I stopped writing for a week and it felt good. It felt like I was out from under for a while, free of practically every obligation (being out of town and on the road a fair amount of time will do that), and free from thinking about whether anyone was reading what I had written. I quit the constant checking of my phone, turned off the reinforcement faucet for a while. I decided not to write anything until I missed writing which I did, finally, this morning. In anticipation, I started to make a list of themes last night but I forgot them until now.

Being physically present is no accident. We took a bit of a detour on our way from Phoenix to Organ Pipe National Park to see our grandkids in San Diego. And their parents. But mostly the grandkids – 5 year old twin boys and a 14 year old girl. It was six hours each way which is a lot for most people but not really for us because we like being on the road so much. The next morning while I sat watching TV with one boy, the other one, slow to wake, came out of his room, climbed up on the bed  and hugged me. I sat feeling his blond head resting on my back, his little wordless morning self. I didn’t want to breathe or speak lest he quit to run off and begin his day.

I delivered 4,379 tampons and pads and 60 pairs of women’s underwear to the Salvation Army today. This was after lunch with a good friend who asked me, quite pointedly, if delivering menstrual supplies was my end game for my Time of the Month Club effort or was there a bigger agenda and I told her, yes, that collecting menstrual supplies for homeless women gives me ‘talking rights’ on policy and programs which is true but also true is that packing my pink bags with boxes of tampons and pads and new underwear for women I don’t know and will probably never meet is weirdly the most rewarding thing I’ve ever done. Don’t even ask me why. I have no clue.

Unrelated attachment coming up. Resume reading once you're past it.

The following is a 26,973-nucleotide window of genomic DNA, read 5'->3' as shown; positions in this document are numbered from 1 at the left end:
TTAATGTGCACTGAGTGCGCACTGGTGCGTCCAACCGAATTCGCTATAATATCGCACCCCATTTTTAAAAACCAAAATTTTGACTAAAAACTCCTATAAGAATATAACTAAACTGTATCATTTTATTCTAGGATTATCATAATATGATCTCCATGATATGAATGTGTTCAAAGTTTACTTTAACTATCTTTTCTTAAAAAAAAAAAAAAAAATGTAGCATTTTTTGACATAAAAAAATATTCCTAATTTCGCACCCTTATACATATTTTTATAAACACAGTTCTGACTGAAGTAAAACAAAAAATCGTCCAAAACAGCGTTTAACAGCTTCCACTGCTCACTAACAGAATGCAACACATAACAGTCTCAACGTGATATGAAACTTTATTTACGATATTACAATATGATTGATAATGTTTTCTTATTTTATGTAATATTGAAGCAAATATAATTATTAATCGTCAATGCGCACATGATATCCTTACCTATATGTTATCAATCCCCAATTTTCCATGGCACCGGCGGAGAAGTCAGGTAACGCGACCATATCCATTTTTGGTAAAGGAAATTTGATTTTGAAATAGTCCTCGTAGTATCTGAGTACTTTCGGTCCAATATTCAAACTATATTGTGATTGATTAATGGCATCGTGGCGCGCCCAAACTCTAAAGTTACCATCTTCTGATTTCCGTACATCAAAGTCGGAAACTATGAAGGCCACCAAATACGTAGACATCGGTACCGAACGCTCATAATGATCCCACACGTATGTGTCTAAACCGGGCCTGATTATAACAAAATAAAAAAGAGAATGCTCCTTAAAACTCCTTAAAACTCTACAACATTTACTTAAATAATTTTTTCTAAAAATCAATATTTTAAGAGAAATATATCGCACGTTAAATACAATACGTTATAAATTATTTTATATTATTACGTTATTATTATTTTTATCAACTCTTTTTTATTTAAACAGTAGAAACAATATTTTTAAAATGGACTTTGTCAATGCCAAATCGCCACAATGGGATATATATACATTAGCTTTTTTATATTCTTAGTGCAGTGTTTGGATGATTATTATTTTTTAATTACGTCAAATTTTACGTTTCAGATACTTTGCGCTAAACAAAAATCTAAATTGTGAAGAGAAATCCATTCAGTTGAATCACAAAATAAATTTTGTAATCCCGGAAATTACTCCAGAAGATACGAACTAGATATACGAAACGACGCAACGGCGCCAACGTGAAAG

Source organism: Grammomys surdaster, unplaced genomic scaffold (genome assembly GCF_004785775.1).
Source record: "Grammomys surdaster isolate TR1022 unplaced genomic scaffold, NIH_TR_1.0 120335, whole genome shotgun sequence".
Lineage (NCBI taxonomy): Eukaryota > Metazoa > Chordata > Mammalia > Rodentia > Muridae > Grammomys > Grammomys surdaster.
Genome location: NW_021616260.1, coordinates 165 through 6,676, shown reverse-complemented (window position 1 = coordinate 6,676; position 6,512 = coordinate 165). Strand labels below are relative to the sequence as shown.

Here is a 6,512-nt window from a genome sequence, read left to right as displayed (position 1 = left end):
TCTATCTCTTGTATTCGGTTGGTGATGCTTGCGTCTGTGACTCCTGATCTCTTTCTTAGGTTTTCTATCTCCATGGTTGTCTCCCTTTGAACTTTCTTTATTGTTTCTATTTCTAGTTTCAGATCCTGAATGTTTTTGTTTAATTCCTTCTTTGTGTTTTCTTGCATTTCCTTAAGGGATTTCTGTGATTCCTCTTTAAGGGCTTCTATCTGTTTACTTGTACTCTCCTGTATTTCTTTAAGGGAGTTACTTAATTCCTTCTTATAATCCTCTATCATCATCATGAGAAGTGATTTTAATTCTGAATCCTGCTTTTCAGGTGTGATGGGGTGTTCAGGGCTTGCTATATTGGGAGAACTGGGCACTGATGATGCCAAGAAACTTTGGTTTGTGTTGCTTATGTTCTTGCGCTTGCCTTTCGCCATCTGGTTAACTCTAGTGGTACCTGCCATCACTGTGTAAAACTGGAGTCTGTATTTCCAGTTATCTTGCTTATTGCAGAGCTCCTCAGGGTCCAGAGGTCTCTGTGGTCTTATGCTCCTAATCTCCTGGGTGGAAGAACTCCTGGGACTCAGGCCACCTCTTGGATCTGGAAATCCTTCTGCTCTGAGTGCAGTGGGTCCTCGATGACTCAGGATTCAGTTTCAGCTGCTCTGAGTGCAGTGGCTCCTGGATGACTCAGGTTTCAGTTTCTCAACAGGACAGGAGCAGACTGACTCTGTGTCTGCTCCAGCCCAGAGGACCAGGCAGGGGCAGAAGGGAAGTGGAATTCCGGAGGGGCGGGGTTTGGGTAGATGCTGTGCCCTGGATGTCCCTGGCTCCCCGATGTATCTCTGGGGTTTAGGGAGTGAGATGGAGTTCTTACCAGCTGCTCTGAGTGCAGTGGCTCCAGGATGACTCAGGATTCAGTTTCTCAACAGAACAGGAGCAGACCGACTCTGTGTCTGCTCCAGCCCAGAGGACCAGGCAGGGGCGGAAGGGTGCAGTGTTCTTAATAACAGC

Mornings in the Polar Vortex

She was an old woman who sat with her purse on her lap like she was waiting to be called to have her blood pressure checked. Instead, she was waiting for breakfast to be served at the homeless warming room and watching the TV mounted on the wall. It was all about the polar vortex, the wind chill, and how dangerous it was for people to be outside where the temperature was 23 degrees below zero.